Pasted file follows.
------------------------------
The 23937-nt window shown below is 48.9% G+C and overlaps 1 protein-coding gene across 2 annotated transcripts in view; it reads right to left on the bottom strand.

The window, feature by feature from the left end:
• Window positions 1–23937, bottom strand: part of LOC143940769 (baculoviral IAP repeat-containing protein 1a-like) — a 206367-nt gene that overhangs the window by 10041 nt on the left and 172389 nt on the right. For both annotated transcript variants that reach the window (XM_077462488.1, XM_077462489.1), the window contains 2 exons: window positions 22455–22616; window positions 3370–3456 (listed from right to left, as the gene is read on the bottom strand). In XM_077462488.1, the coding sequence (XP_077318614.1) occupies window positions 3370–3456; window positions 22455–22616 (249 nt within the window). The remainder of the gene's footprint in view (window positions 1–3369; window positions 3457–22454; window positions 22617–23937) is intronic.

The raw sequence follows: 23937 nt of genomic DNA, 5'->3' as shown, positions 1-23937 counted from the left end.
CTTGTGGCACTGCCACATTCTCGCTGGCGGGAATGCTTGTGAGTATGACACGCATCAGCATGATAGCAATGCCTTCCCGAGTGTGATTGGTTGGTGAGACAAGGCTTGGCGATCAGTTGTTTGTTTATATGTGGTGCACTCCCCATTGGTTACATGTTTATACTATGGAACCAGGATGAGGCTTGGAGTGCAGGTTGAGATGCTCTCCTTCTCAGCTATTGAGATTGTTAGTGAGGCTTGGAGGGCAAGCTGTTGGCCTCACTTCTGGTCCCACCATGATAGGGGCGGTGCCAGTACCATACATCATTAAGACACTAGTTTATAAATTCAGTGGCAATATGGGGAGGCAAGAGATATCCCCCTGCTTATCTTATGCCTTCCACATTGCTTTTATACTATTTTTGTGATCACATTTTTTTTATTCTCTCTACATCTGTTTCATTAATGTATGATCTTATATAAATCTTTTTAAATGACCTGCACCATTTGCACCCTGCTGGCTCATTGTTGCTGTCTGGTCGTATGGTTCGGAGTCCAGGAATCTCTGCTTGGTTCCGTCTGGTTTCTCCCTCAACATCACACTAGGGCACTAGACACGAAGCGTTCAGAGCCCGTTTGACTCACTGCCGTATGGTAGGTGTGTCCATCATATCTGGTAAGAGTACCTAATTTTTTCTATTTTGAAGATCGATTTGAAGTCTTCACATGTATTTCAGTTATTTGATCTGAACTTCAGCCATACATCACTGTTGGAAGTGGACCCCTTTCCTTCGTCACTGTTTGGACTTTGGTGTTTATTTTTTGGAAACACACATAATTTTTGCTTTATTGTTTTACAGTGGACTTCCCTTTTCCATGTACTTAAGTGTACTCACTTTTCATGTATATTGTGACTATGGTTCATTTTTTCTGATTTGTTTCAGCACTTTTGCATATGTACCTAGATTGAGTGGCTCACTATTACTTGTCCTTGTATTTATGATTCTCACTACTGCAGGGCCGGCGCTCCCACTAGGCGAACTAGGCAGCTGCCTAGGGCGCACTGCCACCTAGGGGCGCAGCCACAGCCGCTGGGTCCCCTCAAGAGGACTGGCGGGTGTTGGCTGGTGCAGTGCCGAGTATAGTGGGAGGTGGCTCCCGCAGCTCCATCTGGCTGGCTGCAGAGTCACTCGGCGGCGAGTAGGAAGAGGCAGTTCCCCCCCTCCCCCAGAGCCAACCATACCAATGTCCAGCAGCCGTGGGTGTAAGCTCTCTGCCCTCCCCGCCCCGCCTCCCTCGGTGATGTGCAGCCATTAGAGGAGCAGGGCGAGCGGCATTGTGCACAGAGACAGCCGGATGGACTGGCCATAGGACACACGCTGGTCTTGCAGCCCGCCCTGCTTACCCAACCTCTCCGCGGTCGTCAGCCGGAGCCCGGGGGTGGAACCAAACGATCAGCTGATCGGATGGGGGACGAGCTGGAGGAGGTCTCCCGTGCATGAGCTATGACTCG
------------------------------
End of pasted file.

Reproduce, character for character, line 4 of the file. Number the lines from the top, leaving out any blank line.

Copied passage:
The raw sequence follows: 23937 nt of genomic DNA, 5'->3' as shown, positions 1-23937 counted from the left end.